But the thing is that the plan for the research had been agreed upon in advance. Wired writes,

The relationship between EBC and NuSI continued to fray. “There was not a real team,” says Eric Ravussin, EBC’s co-principal investigator and director of Pennington’s Nutrition Obesity Research Center. “As scientists we were in agreement over the pilot results and the new protocols, but NuSI had some concerns. It eventually just became us versus them.”

According to Hall and Ravussin, NuSI began to push back, in a way that they felt jeopardized their ability to do good science. In April, the EBC researchers sent NuSI an email requesting to re-establish their academic freedom.

As 2015 turned into 2016, the relationship between the EBC researchers, NuSI, and the Arnold Foundation deteriorated even further. At the end of December, Attia quietly resigned from the organization. Sources close to him say he was unhappy being a full-time fundraiser; he wanted to get back to research.

Two replacements for Attia as president of the effort cycled in and out of the organization, and then in early 2016, the Arnold Foundation replaced yearly contracts with three-month bridge contracts and an attendant request to downsize. After a squabble with Taubes in front of John Arnold, Hall resigned, throwing the relationship between NuSI and EBC into a tailspin. Not too long later, the Arnolds pulled out of the relationship with NuSI, though not with that area of research, leaving Taubes looking around for more money.

From afar, the failure of the organizational base for this effort seems predictable. You had a passionate advocate as a founder thrust into a multimillion-dollar budgeted organization where he needs to cooperate with others. The fact that most of those around him eventually deserted the ship ties a bow around an organizational diagnosis of the dynamics. We might suggest that the funding strategy on this situation was too rushed, the leadership was too untested, and the concept being pursued—though potentially promising—would have benefited from a broad-based approach less connected to a single individual. Then again, it’s good to remember that some grants are just too big to swallow whole without choking on them.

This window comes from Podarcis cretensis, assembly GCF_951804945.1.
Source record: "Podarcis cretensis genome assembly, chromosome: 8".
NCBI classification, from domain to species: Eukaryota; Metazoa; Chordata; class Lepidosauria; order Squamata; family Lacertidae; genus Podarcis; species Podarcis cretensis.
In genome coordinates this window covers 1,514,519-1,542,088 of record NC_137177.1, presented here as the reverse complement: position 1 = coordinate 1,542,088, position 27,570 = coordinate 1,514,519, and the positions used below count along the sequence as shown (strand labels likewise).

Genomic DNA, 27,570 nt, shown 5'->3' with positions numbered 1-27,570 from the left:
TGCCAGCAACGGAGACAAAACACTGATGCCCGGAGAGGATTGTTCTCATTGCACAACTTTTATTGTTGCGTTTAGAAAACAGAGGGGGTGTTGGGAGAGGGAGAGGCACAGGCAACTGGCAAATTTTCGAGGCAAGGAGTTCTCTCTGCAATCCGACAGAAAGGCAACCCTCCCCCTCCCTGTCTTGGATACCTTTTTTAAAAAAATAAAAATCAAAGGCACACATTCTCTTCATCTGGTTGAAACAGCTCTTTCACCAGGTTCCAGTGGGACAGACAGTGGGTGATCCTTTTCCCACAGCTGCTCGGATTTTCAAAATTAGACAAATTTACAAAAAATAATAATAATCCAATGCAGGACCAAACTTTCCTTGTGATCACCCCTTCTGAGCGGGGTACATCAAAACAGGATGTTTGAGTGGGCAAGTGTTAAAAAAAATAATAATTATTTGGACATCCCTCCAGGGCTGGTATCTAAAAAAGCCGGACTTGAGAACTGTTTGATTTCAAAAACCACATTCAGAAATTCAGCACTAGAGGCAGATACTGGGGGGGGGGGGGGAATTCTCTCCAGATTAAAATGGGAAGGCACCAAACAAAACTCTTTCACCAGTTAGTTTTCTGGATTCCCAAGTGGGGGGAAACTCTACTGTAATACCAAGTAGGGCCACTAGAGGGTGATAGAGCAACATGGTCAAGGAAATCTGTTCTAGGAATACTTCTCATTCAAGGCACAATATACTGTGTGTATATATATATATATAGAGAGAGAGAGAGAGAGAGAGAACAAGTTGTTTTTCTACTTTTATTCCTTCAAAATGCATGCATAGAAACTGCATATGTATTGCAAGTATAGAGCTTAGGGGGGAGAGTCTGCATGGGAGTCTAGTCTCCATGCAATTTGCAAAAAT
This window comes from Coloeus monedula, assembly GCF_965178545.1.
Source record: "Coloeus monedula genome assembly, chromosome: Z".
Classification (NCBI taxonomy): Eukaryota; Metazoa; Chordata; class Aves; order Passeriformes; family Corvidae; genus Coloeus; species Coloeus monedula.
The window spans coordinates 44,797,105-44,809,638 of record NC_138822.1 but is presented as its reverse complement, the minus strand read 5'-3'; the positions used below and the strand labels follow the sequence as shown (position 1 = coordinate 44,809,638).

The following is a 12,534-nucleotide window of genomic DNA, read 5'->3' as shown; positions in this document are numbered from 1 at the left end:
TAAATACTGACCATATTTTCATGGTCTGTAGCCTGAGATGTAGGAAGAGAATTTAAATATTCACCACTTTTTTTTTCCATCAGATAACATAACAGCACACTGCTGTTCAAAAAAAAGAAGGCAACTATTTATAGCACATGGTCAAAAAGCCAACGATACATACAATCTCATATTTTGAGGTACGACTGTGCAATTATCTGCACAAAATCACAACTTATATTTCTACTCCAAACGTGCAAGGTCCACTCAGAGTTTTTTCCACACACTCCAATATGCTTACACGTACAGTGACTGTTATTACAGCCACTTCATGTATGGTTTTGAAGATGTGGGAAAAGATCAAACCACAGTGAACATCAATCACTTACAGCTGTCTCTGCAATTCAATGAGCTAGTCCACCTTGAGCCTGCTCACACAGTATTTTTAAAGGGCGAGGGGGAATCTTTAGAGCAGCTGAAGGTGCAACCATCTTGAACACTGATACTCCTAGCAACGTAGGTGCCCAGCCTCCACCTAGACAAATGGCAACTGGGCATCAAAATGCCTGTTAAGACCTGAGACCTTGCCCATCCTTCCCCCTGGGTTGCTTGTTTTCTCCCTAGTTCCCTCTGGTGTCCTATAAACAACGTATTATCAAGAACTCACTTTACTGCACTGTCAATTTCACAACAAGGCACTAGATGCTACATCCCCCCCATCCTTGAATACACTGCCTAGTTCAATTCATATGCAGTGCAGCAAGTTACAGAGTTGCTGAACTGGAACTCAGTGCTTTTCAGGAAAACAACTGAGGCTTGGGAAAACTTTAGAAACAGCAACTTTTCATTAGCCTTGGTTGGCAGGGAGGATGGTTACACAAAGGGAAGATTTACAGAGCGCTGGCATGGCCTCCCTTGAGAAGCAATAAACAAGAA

In the end, however, it can be presumed that the purpose of the grant was not to create a sustainable organization but to advance research on a scientific question. That goal has been pursued, what with two studies now in hand (complete with spirited questioning of the protocols needed to run such a study) and two more yet to be published, according to Wired. Thus, even though the vehicle may have faltered, some research got done—and, one hopes, will serve as a foundation for more research elsewhere, as the Arnold Foundation remains interested in this area, which they confirmed in a statement emailed to Wired: “This research was designed to answer scientific questions in the fields of nutrition and obesity. While the foundation no longer directly supports NuSI initiatives, we continue to fund work in the field of nutrition science and remain open to further investments in this area. The NuSI project was a worthwhile effort and remains an important health-related issue for Americans today.”—Ruth McCambridge

This article has been altered from its initial form to add further information regarding studies in progress and the interests of the Arnold Foundation.